"The advantage of this approach is that it's dumb, it's cheap -- and it catches stuff you don't know about already." --mjr (who wasn't really talking about this code.. but..)
The other way is to make a list of all the "normal" system behaviour -- connections from "trusted" systems, ordinary mail delivery, cron logs, named stats messages, and so on-- and ignore it. Everything else is considered "out of the ordinary" and hence should be paid close attention to. This program attempts to do this. I didn't come up with this idea on my own; in late 1996 I'd been reading about it in the IDS list (Intrusion Detection Systems) for some time, and on 4 December 1996, decided to implement it.
This program is designed to analyze Unix syslog files, the concept applies to logfiles with largely predictable content-- web server error logs, for instance.
So you spend some time looking through your syslog, and you come up with entries such as:
Apr 15 12:34:45 mybox in.telnetd: connect from shell.isp.com Apr 22 01:25:26 mybox in.telnetd: connect from linux.friendly.org Apr 23 14:27:39 mybox in.telnetd: connect from linux.friendly.org Apr 27 20:13:02 mybox in.telnetd: connect from pc2.foo.edu Apr 29 03:31:29 mybox in.telnetd: REFUSED CONNECT FROM 0wned.broken.comYou would then construct a rule such as:
in.telnetd\[\d+\]: connect from (friendly\.org|pc2\.foo\.edu)
This essentially says
"match the string '
]: connect from either
Note that regexp metacharacters such as [, ], and . are escaped by putting a backslash in front of them. Also note the use of the perl regexp \d+, which matches 1 or more digits.
Now, when you run checksyslog against this syslog file, only two entries will stand out:
Apr 15 12:34:45 mybox in.telnetd: connect from shell.isp.com Apr 29 03:31:29 mybox in.telnetd: REFUSED CONNECT FROM 0wned.broken.com
The rule file also supports definitions, so instead of spelling out the friendly.org and pc2.foo.edu hostnames multiple times in the rule file (which can get tedious, particularly if you want to add or remove things from the list), you can do something like:
%SECURE_HOSTS=(friendly\.org|pc2\.foo\.edu) . . . # ignore telnet or ftp sessions from %SECURE_HOSTS in.telnetd\[\d+\]: connect from %SECURE_HOSTSThe construction of rules is the most painful part of configuring checksyslog. There is a sample rule file which hopefully makes things clearer.
*.debug @loghost.my.domainso "Everything" gets logged to a single file; this is how I like to do things. If you're one of these people with 700 different lines in your syslog.conf pointing to different files and log levels, then you'll have to run a separate instance of checksyslog to analyze those files. (My philosophy: "Log 'em all and let Grep sort 'em out." :-)
In some cases (observed when logging from Solaris 2.5 to Linux), the end of line will be padded with extra (invisible to the nekkid eye) characters. This will affect your usage of '$' to indicate the end-of-line in the rules file.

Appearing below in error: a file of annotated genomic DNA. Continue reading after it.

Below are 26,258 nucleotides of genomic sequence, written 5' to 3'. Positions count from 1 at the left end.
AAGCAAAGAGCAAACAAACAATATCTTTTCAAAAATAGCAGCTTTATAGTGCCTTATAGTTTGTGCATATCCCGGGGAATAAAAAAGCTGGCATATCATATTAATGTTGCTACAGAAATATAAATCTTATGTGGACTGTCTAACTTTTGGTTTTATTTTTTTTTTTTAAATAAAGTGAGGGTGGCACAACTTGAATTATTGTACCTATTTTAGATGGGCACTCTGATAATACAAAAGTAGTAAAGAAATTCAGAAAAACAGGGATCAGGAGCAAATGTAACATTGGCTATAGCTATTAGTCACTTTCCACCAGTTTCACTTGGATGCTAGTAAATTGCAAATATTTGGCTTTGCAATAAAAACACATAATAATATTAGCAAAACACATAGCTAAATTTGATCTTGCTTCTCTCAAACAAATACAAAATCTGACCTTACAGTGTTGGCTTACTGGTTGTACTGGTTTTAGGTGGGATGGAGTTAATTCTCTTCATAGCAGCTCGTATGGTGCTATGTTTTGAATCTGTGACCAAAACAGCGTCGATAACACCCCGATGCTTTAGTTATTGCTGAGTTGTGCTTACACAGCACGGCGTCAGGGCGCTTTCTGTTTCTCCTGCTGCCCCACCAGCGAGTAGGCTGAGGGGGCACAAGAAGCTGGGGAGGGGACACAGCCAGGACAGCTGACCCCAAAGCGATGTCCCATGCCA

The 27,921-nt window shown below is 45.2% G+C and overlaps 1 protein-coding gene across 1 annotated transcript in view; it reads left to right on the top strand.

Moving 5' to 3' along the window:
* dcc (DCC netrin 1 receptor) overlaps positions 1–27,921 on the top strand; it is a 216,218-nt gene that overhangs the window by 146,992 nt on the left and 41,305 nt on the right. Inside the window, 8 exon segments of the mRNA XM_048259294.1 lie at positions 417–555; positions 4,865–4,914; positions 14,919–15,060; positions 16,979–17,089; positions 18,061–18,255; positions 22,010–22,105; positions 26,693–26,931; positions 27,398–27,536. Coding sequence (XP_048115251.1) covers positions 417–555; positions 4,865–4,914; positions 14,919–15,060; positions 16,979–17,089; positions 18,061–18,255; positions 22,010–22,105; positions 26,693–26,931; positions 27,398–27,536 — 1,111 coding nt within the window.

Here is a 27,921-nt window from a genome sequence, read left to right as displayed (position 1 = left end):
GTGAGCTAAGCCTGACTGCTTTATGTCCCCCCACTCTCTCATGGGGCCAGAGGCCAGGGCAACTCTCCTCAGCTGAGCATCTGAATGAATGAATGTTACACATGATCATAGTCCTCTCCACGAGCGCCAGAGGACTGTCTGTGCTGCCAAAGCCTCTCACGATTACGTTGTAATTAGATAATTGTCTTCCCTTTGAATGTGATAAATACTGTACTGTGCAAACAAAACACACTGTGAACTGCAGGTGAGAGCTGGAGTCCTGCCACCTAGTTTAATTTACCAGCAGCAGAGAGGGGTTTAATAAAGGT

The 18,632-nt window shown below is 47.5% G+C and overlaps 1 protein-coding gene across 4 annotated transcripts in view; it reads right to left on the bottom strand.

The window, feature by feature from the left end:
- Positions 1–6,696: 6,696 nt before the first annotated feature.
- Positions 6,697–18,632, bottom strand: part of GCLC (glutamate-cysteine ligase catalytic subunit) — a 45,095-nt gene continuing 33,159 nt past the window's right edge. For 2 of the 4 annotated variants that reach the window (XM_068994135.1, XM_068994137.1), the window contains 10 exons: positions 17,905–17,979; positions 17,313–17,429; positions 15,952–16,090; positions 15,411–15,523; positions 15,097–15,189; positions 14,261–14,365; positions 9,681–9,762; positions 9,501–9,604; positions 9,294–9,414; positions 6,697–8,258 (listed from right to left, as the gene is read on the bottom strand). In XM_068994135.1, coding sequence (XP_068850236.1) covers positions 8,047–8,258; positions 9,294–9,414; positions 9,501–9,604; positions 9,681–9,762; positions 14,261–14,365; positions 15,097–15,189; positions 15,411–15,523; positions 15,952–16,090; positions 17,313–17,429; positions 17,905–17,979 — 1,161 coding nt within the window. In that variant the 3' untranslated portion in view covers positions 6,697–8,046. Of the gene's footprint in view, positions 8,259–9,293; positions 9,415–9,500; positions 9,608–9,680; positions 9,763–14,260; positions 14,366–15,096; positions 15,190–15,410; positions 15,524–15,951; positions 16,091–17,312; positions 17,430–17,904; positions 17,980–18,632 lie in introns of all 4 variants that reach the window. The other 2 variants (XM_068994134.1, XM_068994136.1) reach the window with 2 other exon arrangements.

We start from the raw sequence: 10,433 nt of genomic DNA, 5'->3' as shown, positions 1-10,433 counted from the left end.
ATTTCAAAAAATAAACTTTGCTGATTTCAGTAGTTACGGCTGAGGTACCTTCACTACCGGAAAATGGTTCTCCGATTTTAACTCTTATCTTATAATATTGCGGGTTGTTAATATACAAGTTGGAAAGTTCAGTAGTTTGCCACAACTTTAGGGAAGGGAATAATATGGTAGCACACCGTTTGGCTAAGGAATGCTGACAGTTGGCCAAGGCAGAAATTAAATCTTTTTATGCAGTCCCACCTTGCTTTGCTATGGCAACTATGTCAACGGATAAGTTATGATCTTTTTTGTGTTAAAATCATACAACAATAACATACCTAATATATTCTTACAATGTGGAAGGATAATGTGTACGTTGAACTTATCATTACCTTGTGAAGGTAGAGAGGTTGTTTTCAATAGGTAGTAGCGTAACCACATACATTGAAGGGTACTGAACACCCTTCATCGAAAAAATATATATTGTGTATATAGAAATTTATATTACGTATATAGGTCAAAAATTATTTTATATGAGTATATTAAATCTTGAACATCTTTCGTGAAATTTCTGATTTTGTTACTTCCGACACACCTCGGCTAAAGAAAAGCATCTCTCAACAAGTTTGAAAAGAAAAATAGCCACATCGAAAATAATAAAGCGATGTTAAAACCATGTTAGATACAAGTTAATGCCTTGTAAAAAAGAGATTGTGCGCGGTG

Edit the example.rules file to suit your particular setup -- you may need to run checksyslog several times in order to separate the wheat from the chaff. Copy the rulefile to an appropriate location, and chmod it to 400 (why give out more information when you don't need to?)
--rulesrulefilename -- Specifies the location of the rule file. This is a required argument.
--loglogfilename -- Specifies the location of the logfile (i.e., /var/log/syslog). If not set, input is taken from stdin.
--today-- Only show messages from today
--filterfilterstring -- Only extract message matching this particular filter (make sure you quote "things that might look like arguments to the shell")
In an effort to make the resulting output more palatable, another program named 'resort' breaks up the output of checksyslog on process name, instead of by date:
== == nimue -- in.ftpd (2 entries) == May 3 01:23:02 nimue in.ftpd: connect from 172.16.195.3 May 3 01:23:04 nimue in.ftpd: connect from 220.127.116.11 == == nimue -- ftpd (4 entries) == May 3 01:23:03 nimue ftpd: FTP LOGIN FAILED (cannot set guest privileges) for nimue.int.jammed.com [172.16.195.3], ftp May 3 01:23:03 nimue ftpd: FTP session closed May 3 01:23:04 nimue ftpd: FTP LOGIN FAILED (cannot set guest privileges) for nimue.int.jammed.com [18.104.22.168], ftp May 3 01:23:04 nimue ftpd: FTP session closed == == nimue -- PAM_pwdb (19 entries) == May 1 01:13:08 nimue PAM_pwdb: (su) session closed for user root May 1 13:22:23 nimue PAM_pwdb: (su) session opened for user root by jwa(uid=100) May 1 13:23:02 nimue PAM_pwdb: (su) session closed for user root May 1 14:59:11 nimue PAM_pwdb: (su) session opened for user root by jwa(uid=100) [ .. snipped for brevity .. ]
checksyslog --today --rules /usr/lib/checksyslog.rules --log /var/log/syslog | resortI run a variant of this out of cron at 23:59 (so
--todayworks. I really otta add a
If your rules are sufficently vague or if an intruder can peek at your rulefile, in theory he or she could launch an attack on your system without triggering checksyslog -- as long as the intruder imbeds a rule entry in each system log file message he creates. In practice, this is difficult to accomplish, but it is something that should be taken into account.
You can't grep dead trees. But hopefully, this program will reduce the amount of paper :)
Please contact me (email@example.com) if you have any comments, suggestions, questions, bugs, or useful rules.